Gum Karaya


Gum Karaya is the dried exudate of the Sterculia Urens tree of the Sterculiaceae family. This large and bushy deciduous tree is found in the dry deciduous forests of the Indian Peninsula, the rocky hills of Madhya Pradesh and Bihar and the sub-Himalayan tract in northern India. The tree is leafless in the cold season; young leaves sprout in the hot season.

The best quality gum is collected during April, May and June i.e. in summer. During this time, as the weather gets warmer the yield increases. The gum collected during the monsoons has low viscosity. In September, after the monsoon, the collection cycle is repeated. This yield usually gives less viscous solutions than the gum collected in summer.

Incision on the trunkThe locals tap the trees by making incisions upto one square foot in dimension on the trunk. The gum begins to exude immediately and the exudation continues for several days. The maximum amount of exudation occurs within the first 24 hours. The gum is in the form of huge irregular tears. The tears are picked by the locals who sell the same to the forest contractors registered with the Trifed. In the state of Andhra Pradesh, the purchases of raw Gum Karaya are centralized through the state owned Girijan Co-operative Society.


Then the gum is sold to Gum Karaya associate shippers like Krystal Colloids Pvt. Ltd. who process the lots after basic tests for the swell index. Bark and other contaminants are first removed. The tears are then broken up and the fragments are sorted into grades on the basis of colour and adhering bark.
 


The grades and their technical specifications are as follows :
 




GRADE/SPEC. COLOUR BFOM VISCOSITY AT 1 %
HPS White 0.5 % max >1200 cps
No.1 White with slight gray cast 0.75% max >1000 cps
No.2 Light tan 2% max >800 cps
No.3 Tan 3% max >700 cps


Gum Karaya occurs naturally as a complex, partially acetylated, branched polysaccharide of high molecular weight. It contains about 37% uronic acid residues and approximately 8% acetyl groups. The gum has a peculiar property of splitting off free acetic acid and this loss is loosely correlated with the particle size. Karaya is a calcium and magnesium salt, with a central chain of D-galactose, L-rhamnose and D-galacturonic acid units, with some side chains containing D-glucuronic acid.

Although designated as a water- soluble gum, Karaya is one of the least soluble of the exudation gums. A gum particle placed in water does not dissolve but absorbs water and swells to many times its original size. The particle size influences the type of the dispersion obtainable. A coarse granulated Karaya yields a discontinuous, grainy dispersion; a finely powdered gum yields an apparently homogenous dispersion. In dilute solutions of Gum Karaya, the viscosity increases linearly with concentrations up to about 0.5%, thereafter Karaya dispersions behave as non-Newtonian solutions. At concentrations above 2-3% Gum Karaya forms thick, non-flowing pastes resembling spreadable gels. Heating under pressure gives smooth, homogenous solutions at concentrations as high as 18-20%. Heating Gum Karaya dispersions increases the solubility but results in permanently lower viscosities. The pH of a normal 1% dispersion is 4.6. Electrolytes such as sodium, calcium and aluminium chlorides and aluminium sulphate cause a viscosity drop as well as excessive acid or alkali. Higher viscosities and pH stability over a wider range can be obtained by hydrating the gum prior to pH adjustment. At pHs above 7, the dispersion is transformed into a ropy, stringy mucilage. In dry form, Karaya loses viscosity in storage, especially under high heat and humidity with the rate of loss being more for powdered material as compared to granules. To minimise this, storage under colder temperatures is advised. The viscosity loss of Karaya dispersions in storage can be minimised by the addition of preservatives like benzoates, sorbates, phenols and related compounds.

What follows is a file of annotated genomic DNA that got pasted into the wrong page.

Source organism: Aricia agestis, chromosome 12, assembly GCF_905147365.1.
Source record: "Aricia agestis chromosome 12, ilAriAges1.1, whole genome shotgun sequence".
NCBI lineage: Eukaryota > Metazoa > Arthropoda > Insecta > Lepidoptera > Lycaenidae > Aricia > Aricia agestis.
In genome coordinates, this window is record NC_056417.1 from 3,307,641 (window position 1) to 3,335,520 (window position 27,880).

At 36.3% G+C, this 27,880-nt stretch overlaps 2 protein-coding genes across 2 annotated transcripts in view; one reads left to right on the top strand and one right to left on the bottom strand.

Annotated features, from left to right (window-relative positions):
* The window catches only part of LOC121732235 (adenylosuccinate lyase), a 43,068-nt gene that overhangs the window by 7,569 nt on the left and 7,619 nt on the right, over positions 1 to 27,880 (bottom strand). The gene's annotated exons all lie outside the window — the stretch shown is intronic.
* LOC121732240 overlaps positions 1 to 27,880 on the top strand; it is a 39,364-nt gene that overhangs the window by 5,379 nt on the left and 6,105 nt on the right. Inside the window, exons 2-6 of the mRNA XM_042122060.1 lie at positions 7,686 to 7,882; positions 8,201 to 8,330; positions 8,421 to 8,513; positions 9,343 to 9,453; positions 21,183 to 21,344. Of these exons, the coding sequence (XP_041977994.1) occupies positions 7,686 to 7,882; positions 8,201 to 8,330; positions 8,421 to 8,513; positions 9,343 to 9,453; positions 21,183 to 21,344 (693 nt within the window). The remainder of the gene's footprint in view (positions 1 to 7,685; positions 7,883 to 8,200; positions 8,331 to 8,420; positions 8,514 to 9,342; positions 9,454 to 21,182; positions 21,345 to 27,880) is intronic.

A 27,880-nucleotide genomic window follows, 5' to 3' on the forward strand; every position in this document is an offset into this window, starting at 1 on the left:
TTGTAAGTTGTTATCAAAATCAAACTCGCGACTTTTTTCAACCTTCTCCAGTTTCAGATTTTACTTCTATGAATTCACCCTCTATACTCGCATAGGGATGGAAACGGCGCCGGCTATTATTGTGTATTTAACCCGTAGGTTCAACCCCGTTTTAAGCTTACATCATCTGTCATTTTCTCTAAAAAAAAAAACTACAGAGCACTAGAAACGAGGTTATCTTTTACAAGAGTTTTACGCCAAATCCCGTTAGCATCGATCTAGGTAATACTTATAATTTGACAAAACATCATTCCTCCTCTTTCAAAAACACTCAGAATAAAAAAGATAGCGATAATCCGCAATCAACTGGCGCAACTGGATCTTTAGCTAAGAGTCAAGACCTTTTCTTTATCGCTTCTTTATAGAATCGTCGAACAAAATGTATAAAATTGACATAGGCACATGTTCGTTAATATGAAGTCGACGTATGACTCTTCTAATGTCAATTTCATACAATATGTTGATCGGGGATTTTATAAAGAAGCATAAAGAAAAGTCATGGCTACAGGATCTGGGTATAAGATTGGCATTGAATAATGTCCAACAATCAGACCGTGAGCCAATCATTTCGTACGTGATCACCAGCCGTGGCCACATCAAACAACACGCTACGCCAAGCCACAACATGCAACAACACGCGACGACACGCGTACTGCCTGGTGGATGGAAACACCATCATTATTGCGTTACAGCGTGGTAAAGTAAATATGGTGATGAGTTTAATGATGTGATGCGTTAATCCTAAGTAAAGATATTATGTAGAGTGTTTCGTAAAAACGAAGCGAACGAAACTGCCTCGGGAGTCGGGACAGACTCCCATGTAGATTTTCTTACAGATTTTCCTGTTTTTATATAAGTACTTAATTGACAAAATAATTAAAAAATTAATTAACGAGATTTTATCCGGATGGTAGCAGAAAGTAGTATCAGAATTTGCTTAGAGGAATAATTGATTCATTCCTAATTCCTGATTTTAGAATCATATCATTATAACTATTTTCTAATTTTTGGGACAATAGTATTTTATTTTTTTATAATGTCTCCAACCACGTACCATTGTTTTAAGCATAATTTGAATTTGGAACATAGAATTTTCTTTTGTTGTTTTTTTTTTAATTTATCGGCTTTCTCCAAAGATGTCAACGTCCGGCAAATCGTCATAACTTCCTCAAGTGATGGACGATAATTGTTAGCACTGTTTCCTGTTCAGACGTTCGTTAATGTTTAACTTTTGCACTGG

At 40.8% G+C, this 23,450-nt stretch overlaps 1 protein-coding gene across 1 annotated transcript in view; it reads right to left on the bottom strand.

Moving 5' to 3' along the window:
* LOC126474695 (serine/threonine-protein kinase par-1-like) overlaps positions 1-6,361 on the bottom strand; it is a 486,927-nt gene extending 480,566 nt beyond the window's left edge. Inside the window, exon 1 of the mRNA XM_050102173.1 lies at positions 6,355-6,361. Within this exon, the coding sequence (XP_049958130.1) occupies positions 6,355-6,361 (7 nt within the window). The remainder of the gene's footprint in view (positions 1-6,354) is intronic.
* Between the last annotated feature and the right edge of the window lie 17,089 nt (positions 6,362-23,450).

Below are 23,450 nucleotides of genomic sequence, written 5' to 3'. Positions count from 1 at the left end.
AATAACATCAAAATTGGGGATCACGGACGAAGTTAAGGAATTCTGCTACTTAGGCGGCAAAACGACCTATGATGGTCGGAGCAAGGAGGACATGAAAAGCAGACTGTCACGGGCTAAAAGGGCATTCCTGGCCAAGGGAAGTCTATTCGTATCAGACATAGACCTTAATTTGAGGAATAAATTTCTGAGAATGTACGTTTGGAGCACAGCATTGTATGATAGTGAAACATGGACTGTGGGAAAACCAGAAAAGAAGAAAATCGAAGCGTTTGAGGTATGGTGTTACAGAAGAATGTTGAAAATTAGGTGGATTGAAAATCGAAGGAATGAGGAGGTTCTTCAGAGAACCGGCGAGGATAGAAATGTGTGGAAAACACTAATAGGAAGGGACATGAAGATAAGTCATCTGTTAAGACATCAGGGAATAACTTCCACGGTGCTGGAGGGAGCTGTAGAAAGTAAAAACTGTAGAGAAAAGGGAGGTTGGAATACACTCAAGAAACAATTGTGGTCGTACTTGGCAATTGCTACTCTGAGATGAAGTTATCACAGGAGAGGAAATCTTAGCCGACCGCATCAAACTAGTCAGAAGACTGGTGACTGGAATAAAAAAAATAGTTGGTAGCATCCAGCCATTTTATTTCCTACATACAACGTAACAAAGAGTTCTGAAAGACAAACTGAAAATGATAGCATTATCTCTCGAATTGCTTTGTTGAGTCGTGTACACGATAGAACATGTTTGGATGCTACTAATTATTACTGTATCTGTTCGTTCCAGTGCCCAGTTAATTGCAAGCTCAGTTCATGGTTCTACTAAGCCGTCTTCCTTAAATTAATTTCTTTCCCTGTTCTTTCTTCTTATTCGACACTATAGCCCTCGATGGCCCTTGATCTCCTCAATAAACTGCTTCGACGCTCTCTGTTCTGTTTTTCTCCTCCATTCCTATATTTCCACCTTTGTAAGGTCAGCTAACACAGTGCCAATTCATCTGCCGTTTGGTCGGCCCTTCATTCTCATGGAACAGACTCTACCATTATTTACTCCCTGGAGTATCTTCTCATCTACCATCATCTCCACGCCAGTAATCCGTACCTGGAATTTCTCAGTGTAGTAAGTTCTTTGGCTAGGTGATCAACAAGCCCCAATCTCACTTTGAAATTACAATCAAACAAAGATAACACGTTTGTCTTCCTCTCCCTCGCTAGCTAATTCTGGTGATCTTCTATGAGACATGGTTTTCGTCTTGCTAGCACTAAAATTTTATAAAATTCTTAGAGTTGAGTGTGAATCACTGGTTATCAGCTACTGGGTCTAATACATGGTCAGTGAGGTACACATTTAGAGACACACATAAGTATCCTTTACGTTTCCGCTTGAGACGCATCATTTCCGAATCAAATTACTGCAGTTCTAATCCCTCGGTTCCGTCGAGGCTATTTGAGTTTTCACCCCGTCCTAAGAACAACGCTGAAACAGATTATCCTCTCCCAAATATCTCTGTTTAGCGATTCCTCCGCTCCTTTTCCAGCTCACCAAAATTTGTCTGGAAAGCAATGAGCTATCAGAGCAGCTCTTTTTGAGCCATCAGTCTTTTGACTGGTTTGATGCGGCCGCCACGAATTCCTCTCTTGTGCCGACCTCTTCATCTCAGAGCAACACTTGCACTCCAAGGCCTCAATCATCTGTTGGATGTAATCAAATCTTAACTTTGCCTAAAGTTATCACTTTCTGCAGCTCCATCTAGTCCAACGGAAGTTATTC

APPLICATIONS: 

Following are some of the applications of Gum Karaya :

  Used in dental adhesive products.

  Used as a bulk laxative

  As an adhesive for ostomy rings

  It is used as a stabilizer for dairy products and frozen desserts.

  It is used as an acid resistant stabilizer for sherbets, fruit ices and similar low pH products.

  It is used in stabilizing packaged whipped cream products, meringue toppings and aerated dairy foods.

  It is also used to prevent syneresis and improve the spreadability characteristics of cheese spreads.

  It is a good emulsion stabilizer for French style salad dressings.

  It is used as a binder for making low calorie dough-based products such as pasta, bread and other bakery products.

  It is very effective in preparation of special quick-cooking farina cereals.

  It is used in ground meat products as it provides good water holding and binding properties to yield finished products.

  In the paper industry, it is used in the manufacture of long fibered, light weight papers.
 

 

 

 

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